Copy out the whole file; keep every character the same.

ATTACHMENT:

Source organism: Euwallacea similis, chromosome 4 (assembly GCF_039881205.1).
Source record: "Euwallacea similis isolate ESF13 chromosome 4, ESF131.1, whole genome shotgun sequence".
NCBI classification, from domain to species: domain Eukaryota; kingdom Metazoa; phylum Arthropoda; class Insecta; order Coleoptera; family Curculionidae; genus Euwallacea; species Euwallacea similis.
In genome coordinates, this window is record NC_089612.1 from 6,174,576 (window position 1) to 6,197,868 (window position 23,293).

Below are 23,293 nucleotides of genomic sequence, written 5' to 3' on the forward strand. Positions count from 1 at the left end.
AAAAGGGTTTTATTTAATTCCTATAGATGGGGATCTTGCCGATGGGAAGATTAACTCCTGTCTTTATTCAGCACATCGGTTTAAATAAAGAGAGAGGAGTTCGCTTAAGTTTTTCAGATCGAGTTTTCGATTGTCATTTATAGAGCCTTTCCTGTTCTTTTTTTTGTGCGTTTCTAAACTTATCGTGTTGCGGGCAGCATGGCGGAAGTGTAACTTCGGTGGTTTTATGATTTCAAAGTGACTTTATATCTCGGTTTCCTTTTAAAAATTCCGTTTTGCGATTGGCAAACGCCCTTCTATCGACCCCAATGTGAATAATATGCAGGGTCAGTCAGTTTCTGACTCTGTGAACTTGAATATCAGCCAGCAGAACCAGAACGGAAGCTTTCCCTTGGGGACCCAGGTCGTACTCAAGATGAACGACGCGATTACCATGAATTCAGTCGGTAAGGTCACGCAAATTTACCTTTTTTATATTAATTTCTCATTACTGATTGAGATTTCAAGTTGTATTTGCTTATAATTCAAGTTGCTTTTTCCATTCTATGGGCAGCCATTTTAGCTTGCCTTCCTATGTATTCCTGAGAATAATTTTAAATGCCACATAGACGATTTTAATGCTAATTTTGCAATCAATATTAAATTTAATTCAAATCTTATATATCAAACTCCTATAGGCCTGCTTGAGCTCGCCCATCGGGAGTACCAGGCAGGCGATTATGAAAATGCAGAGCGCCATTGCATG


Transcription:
Source organism: Euwallacea similis, chromosome 4 (assembly GCF_039881205.1).
Source record: "Euwallacea similis isolate ESF13 chromosome 4, ESF131.1, whole genome shotgun sequence".
NCBI classification, from domain to species: domain Eukaryota; kingdom Metazoa; phylum Arthropoda; class Insecta; order Coleoptera; family Curculionidae; genus Euwallacea; species Euwallacea similis.
In genome coordinates, this window is record NC_089612.1 from 6,174,576 (window position 1) to 6,197,868 (window position 23,293).

Below are 23,293 nucleotides of genomic sequence, written 5' to 3' on the forward strand. Positions count from 1 at the left end.
AAAAGGGTTTTATTTAATTCCTATAGATGGGGATCTTGCCGATGGGAAGATTAACTCCTGTCTTTATTCAGCACATCGGTTTAAATAAAGAGAGAGGAGTTCGCTTAAGTTTTTCAGATCGAGTTTTCGATTGTCATTTATAGAGCCTTTCCTGTTCTTTTTTTTGTGCGTTTCTAAACTTATCGTGTTGCGGGCAGCATGGCGGAAGTGTAACTTCGGTGGTTTTATGATTTCAAAGTGACTTTATATCTCGGTTTCCTTTTAAAAATTCCGTTTTGCGATTGGCAAACGCCCTTCTATCGACCCCAATGTGAATAATATGCAGGGTCAGTCAGTTTCTGACTCTGTGAACTTGAATATCAGCCAGCAGAACCAGAACGGAAGCTTTCCCTTGGGGACCCAGGTCGTACTCAAGATGAACGACGCGATTACCATGAATTCAGTCGGTAAGGTCACGCAAATTTACCTTTTTTATATTAATTTCTCATTACTGATTGAGATTTCAAGTTGTATTTGCTTATAATTCAAGTTGCTTTTTCCATTCTATGGGCAGCCATTTTAGCTTGCCTTCCTATGTATTCCTGAGAATAATTTTAAATGCCACATAGACGATTTTAATGCTAATTTTGCAATCAATATTAAATTTAATTCAAATCTTATATATCAAACTCCTATAGGCCTGCTTGAGCTCGCCCATCGGGAGTACCAGGCAGGCGATTATGAAAATGCAGAGCGCCATTGCATG